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On the picket line

January 30, 2004 | Page 11

Chicago Transit Authority
By Glenn Allen

CHICAGO--The Chicago Transit Authority (CTA) is expanding the number of hours train operators are required to work. Starting January 25, drivers on the Orange elevated train line can be required to work up to 13 hours a shift. These hours have already been instituted on several other train lines.

Extended hours are just part of a larger attack on public transit workers in Chicago. Bus workers were recently forced to accept a contract that expanded the number of part-time workers and made work-rule concessions. Workers had been without a contract for four years until the union agreed to binding arbitration.

Job cuts in the 1990s eliminated conductors from CTA trains, replacing them with lower-paying platform attendant positions. Previously, conductors operated train doors, monitored passengers entering and leaving the trains and responded to any problems.

Today, drivers are responsible for these tasks, as well as driving the train. Long hours raise a serious concern for driver fatigue and the possibility of accidents. Drivers are frequently forced to work split shifts, working both the morning and evening rush hours without being paid for the time in between.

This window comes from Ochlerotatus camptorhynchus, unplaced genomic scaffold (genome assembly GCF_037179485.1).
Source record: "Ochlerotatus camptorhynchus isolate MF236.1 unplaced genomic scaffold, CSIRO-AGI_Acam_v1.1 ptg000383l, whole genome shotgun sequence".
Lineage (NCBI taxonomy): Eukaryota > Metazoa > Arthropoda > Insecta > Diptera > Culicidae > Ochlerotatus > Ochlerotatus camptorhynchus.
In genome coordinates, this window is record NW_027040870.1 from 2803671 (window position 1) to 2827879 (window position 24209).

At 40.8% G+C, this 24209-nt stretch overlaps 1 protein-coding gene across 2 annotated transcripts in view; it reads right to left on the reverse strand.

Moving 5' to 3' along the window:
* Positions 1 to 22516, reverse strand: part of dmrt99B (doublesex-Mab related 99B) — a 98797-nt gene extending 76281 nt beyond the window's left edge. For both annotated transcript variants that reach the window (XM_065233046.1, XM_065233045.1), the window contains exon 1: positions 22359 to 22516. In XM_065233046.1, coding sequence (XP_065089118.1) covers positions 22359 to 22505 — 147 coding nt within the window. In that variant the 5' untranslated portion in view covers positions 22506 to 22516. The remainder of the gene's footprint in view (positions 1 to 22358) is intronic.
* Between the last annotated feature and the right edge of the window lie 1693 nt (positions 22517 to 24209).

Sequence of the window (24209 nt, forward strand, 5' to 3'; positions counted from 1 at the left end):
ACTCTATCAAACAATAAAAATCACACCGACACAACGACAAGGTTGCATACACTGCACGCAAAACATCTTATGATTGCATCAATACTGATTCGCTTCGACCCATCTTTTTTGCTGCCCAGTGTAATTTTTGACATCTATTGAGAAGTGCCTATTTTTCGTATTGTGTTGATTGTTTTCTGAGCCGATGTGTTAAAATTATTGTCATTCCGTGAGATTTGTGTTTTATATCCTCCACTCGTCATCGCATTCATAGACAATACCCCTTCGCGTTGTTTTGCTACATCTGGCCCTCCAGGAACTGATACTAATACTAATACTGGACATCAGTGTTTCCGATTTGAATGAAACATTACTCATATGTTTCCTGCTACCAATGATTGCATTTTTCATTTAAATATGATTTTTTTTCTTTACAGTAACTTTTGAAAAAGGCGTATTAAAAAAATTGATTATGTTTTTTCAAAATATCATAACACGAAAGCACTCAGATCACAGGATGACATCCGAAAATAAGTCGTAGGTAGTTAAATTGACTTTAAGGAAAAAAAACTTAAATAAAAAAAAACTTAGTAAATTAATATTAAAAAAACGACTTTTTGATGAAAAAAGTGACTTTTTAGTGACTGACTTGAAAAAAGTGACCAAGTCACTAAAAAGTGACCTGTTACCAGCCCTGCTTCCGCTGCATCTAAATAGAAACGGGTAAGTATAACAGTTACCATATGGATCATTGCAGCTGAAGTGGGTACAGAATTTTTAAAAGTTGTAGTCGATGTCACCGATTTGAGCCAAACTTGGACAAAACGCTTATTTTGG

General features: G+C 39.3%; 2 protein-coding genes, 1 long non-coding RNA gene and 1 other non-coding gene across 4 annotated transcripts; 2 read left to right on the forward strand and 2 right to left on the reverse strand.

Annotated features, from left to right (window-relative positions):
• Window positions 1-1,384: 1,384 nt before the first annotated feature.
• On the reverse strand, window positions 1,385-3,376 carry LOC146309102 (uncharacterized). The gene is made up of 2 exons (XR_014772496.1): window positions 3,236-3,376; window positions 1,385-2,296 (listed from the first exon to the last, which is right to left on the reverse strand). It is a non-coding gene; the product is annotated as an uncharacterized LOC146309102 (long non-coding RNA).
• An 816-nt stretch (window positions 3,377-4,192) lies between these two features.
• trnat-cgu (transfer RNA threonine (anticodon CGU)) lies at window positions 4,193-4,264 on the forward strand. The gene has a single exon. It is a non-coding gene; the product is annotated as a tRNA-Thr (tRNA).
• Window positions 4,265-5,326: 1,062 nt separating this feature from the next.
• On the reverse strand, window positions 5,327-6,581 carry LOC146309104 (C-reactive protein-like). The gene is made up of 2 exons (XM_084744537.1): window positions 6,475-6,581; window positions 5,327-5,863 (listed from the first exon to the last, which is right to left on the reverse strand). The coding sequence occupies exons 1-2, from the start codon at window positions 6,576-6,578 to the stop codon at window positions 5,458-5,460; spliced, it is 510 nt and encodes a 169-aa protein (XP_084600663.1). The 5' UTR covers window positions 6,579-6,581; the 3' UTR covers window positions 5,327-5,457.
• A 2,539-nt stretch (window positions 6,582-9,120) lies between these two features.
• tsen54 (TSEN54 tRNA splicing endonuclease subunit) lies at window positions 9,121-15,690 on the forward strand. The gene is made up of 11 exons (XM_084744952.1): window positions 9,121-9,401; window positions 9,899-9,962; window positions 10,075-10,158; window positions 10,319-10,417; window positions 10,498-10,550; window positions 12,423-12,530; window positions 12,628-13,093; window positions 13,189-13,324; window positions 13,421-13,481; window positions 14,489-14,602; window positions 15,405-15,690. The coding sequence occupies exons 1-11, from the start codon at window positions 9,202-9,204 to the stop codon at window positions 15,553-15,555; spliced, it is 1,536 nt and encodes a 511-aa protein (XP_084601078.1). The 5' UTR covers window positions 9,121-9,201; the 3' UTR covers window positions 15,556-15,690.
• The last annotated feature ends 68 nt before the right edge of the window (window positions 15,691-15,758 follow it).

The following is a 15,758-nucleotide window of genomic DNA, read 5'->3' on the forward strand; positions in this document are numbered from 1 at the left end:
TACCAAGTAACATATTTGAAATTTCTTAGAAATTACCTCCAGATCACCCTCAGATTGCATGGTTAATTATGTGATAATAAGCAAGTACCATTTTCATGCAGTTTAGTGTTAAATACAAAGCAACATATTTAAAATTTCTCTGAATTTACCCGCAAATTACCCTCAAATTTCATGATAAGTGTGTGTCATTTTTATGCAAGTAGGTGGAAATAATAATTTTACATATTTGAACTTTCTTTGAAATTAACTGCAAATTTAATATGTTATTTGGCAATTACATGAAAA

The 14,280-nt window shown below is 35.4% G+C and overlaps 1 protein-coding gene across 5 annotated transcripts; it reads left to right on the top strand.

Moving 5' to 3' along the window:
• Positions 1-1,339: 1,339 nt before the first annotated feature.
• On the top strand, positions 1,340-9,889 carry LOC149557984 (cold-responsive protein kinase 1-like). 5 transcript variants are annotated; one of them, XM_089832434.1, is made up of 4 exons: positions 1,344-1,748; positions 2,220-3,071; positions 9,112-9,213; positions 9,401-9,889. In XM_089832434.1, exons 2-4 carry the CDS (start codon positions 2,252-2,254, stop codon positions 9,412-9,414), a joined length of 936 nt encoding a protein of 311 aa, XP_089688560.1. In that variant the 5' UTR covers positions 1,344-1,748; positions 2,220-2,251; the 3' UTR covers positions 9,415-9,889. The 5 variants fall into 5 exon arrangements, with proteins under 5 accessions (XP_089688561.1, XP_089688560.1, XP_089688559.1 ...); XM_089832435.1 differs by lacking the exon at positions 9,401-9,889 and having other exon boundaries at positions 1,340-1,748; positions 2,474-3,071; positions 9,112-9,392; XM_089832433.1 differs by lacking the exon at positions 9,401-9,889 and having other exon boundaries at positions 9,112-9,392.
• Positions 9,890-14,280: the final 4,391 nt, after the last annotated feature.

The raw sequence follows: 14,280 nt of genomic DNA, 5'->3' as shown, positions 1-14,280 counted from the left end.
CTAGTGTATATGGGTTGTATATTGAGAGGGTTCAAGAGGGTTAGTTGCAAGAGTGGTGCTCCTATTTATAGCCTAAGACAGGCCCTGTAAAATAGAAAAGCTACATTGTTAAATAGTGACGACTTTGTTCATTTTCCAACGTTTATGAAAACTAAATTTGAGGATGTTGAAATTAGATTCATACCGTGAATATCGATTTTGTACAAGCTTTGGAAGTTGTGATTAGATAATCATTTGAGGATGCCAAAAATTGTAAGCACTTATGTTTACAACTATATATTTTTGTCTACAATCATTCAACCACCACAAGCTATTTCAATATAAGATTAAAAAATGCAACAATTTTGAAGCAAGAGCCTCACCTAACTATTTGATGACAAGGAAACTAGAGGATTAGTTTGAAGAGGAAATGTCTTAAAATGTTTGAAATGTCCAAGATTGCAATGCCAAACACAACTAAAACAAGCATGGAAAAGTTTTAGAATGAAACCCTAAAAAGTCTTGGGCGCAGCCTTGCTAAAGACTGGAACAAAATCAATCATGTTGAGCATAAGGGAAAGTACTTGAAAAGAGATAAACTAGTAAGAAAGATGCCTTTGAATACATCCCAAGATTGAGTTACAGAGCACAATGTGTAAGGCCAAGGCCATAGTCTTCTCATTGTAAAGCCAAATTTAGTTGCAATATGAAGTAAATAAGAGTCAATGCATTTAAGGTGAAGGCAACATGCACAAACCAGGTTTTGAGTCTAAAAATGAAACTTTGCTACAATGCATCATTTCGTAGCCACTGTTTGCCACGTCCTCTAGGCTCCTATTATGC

Federal laws tightly regulated the number of hours worked by truckers, airline pilots and other transportation workers, yet no such law exists for mass-transit train or bus drivers. Local 308 of the Amalgamated Transit Union has filed a complaint with the National Labor Relations Board.

Centre City Towers
By Tina Gross

PITTSBURGH--More than 200 union members and supporters braved frigid early morning temperatures January 23 to rally in support of nine janitors unjustly fired from their jobs at Centre City Towers. A bargaining group representing 800 janitors in major downtown buildings recently won a new contract providing janitors with affordable family health care benefits for the first time, but building management at Centre City is determined to get out of the contract by switching to a non-union subcontractor.

Centre City's viciousness was demonstrated the day before the rally, when a delegation of local clergy attempted to meet with building management on behalf of the workers, only to be arrested for trespassing.

The janitors, members of Service Employees International Union (SEIU) Local 3, have worked at Centre City an average of 11 years. They picketed the building throughout the preceding week, and they've received strong support from building tenants, who participated in the rally and have disputed management's claims that the dismissals were partly related to complaints about the quality of cleaning services.

With hundreds of union cleaning jobs at stake if Centre City succeeds in dumping union workers and other building managers follow their example, SEIU Local 3 has filed several unfair labor practice charges and a federal lawsuit and plans to keep the pressure on with a campaign of pickets and rallies.

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